Source: Video and Images Created by Amanda Soderlind
In this lesson today, we will be discussing nerve impulses and action potentials. So an action potential is basically just another way of saying a nerve impulse. An action potential occurs when a stimulus causes the voltage difference across a cell membrane to shift. And this voltage difference is caused by concentrations of potassium and sodium ions. So potassium and sodium are very important in setting the stage for an action potential. And the threshold is the minimum shift needed for an action potential to occur.
So in order for this action potential to occur, the voltage difference across a cell membrane has to shift by a certain amount. And once it's shifted by that amount, an action potential can happen. So we are going to take a look at these steps right here that set the stage for an action potential. They're the steps that occur in an action potential. So first, an electrical disturbance has to occur. So signals will reach the input zone of a neuron. And those signals will change what occurs in the cell membrane of that neuron.
So the action-- or I'm sorry, this electrical disturbance will occur, causing sodium gates in the membrane of the cell to open. And what this does is allow sodium to rush into the cell. Now normally in a resting membrane, the outside of the cell is negative relative-- I'm sorry, the outside of the cell is positive relative to the inside of the cell. So as these sodium gates open, sodium will rush in, causing more gates to open until that threshold we discussed is reached. And then the voltage difference across the cell membrane is reversed.
Now in order for another action potential to occur, we have to restore our resting membrane potential. And this is done so by sodium potassium pumps. So in just a few minutes, we're going to take a look at a diagram that kind of explains these steps right here. But before we do that, I want to discuss the structure of a neuron here. OK, so a neuron is a nerve cell. And it's made up of dendrites, which are part of the input zone. So information will move through the input zone, through the dendrites, to the cell body. And you'll notice we have the nucleus in here as well.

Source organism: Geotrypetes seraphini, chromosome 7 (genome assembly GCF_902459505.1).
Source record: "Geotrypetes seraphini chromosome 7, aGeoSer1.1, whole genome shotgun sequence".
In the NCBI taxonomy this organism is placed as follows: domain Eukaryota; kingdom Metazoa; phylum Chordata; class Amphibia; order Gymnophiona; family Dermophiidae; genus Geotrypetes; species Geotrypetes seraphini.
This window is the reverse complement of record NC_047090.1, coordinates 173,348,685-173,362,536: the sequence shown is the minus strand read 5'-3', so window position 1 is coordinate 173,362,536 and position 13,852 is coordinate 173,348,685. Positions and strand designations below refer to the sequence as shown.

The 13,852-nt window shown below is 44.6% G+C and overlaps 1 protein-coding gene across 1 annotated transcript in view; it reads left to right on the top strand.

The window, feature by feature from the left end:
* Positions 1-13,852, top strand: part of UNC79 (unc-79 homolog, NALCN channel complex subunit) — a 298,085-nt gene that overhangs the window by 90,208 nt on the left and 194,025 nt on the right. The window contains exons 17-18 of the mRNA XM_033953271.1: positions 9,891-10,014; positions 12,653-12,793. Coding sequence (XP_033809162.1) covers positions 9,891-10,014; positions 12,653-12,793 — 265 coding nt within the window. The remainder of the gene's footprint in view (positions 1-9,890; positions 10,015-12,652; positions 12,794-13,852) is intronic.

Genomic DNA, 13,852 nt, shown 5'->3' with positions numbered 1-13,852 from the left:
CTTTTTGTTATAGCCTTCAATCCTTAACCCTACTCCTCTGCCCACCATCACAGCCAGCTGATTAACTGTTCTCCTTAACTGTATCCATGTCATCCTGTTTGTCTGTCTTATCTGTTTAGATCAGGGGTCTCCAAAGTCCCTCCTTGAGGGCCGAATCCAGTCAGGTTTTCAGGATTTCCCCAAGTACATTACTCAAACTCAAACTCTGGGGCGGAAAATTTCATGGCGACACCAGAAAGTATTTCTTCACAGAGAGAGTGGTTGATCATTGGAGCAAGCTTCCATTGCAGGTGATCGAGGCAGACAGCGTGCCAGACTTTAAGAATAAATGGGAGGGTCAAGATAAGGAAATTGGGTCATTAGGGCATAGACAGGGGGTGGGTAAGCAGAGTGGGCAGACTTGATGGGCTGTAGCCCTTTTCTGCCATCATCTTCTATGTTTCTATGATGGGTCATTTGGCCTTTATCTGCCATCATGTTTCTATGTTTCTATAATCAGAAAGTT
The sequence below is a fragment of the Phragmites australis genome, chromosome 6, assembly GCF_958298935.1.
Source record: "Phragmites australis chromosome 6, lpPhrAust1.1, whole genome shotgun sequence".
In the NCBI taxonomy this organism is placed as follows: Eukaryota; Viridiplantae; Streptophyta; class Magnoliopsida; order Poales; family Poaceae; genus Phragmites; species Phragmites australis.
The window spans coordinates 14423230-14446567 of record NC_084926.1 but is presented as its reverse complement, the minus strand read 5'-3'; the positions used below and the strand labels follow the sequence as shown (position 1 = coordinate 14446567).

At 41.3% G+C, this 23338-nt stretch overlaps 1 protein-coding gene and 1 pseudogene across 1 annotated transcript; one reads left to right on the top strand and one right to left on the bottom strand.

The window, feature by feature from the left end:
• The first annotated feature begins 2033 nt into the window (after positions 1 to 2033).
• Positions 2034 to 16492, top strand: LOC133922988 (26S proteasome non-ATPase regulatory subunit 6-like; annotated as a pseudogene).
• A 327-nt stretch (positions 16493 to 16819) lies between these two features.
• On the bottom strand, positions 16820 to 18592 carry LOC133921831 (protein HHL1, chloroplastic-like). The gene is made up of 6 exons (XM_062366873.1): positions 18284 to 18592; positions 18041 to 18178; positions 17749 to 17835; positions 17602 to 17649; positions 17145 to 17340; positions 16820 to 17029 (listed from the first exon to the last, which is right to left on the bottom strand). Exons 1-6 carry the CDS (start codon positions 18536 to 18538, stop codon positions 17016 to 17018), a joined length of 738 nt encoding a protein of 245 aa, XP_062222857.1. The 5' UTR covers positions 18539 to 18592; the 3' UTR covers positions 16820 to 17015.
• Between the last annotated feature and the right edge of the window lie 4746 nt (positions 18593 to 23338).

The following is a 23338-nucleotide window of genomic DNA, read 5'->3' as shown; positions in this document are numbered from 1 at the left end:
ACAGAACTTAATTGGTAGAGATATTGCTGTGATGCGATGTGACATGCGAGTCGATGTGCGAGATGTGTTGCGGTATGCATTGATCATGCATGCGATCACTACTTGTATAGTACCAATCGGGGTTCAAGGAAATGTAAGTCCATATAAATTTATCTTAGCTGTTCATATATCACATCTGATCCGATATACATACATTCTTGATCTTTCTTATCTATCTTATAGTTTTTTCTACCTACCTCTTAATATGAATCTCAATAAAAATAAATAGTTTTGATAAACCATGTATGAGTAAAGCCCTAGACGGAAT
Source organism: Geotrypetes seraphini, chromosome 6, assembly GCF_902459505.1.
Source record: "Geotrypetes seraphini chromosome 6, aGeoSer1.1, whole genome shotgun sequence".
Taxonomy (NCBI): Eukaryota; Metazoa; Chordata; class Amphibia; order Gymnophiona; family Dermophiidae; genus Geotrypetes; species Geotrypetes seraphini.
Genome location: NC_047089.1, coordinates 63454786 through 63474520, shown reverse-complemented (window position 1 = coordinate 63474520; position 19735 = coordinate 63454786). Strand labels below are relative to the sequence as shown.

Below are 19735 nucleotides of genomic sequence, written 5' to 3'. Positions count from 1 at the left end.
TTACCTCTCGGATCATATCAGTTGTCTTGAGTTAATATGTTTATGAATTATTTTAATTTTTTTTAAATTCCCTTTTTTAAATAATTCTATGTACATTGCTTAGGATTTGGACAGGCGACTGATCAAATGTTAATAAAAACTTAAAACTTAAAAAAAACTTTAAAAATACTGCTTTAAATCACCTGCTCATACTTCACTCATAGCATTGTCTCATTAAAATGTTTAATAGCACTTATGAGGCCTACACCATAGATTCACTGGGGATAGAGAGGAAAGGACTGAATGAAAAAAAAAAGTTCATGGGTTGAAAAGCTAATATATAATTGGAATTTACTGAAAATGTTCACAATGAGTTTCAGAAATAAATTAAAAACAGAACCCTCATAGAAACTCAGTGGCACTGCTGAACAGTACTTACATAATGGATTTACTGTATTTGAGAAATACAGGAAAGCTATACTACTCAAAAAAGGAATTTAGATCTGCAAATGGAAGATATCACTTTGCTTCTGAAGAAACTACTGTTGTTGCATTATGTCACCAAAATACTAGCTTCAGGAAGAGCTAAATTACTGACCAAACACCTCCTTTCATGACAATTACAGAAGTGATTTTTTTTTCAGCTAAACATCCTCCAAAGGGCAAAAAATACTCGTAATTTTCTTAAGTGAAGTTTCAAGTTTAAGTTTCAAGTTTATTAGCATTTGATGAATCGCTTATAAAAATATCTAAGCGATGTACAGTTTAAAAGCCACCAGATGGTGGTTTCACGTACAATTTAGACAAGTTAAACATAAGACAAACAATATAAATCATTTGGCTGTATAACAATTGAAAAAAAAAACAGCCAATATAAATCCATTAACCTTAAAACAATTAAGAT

From there, the signal will travel along this long narrow part of the neuron called the axon, and then down to the axon endings. So information goes through the input zone, through the cell body, along the axon, to the axon endings. And then from there, that signal will be sent either to another neuron or to a muscle or a gland cell. So let's take a look at this diagram here. I'm going to zoom out just a little bit. OK. So we're going to take a look at what happens in an action potential.
So this here is going to be our resting membrane. As I had mentioned, the outside of the neuron is generally positive relative to the inside. And we have our cell membrane right here. And then embedded within that, we have something called a sodium potassium pump. And then we have our gated sodium channels. And normally, these gated sodium channels are closed, making the cell membrane more or less impermeable to sodium. So sodium is not allowed to just flow through freely.
But when a disturbance happens and it causes an action potential, sodium gates will open. So the sodium gates will open, allowing sodium to flow into the cell. And then as that happens, more and more of these gates will open, allowing more and more sodium to flow in. And this will continue to happen, as I mentioned earlier, until the threshold is reached and the voltage difference is reversed.
Now this will actually happen in patches across the membrane. So this isn't all happening throughout the whole membrane at the same time. It occurs in patches of the membrane. So as sodium moves in to the cell in one patch, the previous patch of that membrane will allow potassium to leak out. So this is happening, reversing that voltage difference across the cell membrane. And this will cause the impulse to propagate along that cell membrane in patches.
Now eventually, that resting membrane potential has to be restored. So that's where our sodium potassium pumps in pink here come into play. So our sodium potassium pumps will restore that resting membrane potential. But in order to do that, it has to use the cell's ATP. So it's a form of active transport because it's using ATP in order to restore this membrane potential.
So what the sodium potassium pump will do is it will put sodium back out and potassium back in. So as that action potential was happening, we had our sodium leaking in, potassium leaking out, which was reversing our voltage difference across the membrane. But in order to restore that resting membrane potential, we have to get the sodium back out and the potassium back in. And then our resting membrane potential can be restored.
So this lesson has been an overview on nerve impulses and action potentials.
A nerve impulse.
The part of the neuron that consists of the axon where action potentials propagate away from the trigger zone toward the axon endings.
The region of a neuron where signals enter.
The part of the neuron that consists of the axon endings where signals are sent on to another neuron or to a gland or muscle cell.
The steady voltage difference that occurs across a neuron’s membrane when it is not being stimulated.
A protein that pumps sodium potassium against their concentration gradients to restore the resting membrane potential following an action potential.
The minimum voltage shift across a membrane required for an action potential to take place.
The part of the neuron located at the base of the cell body that initiates action potentials.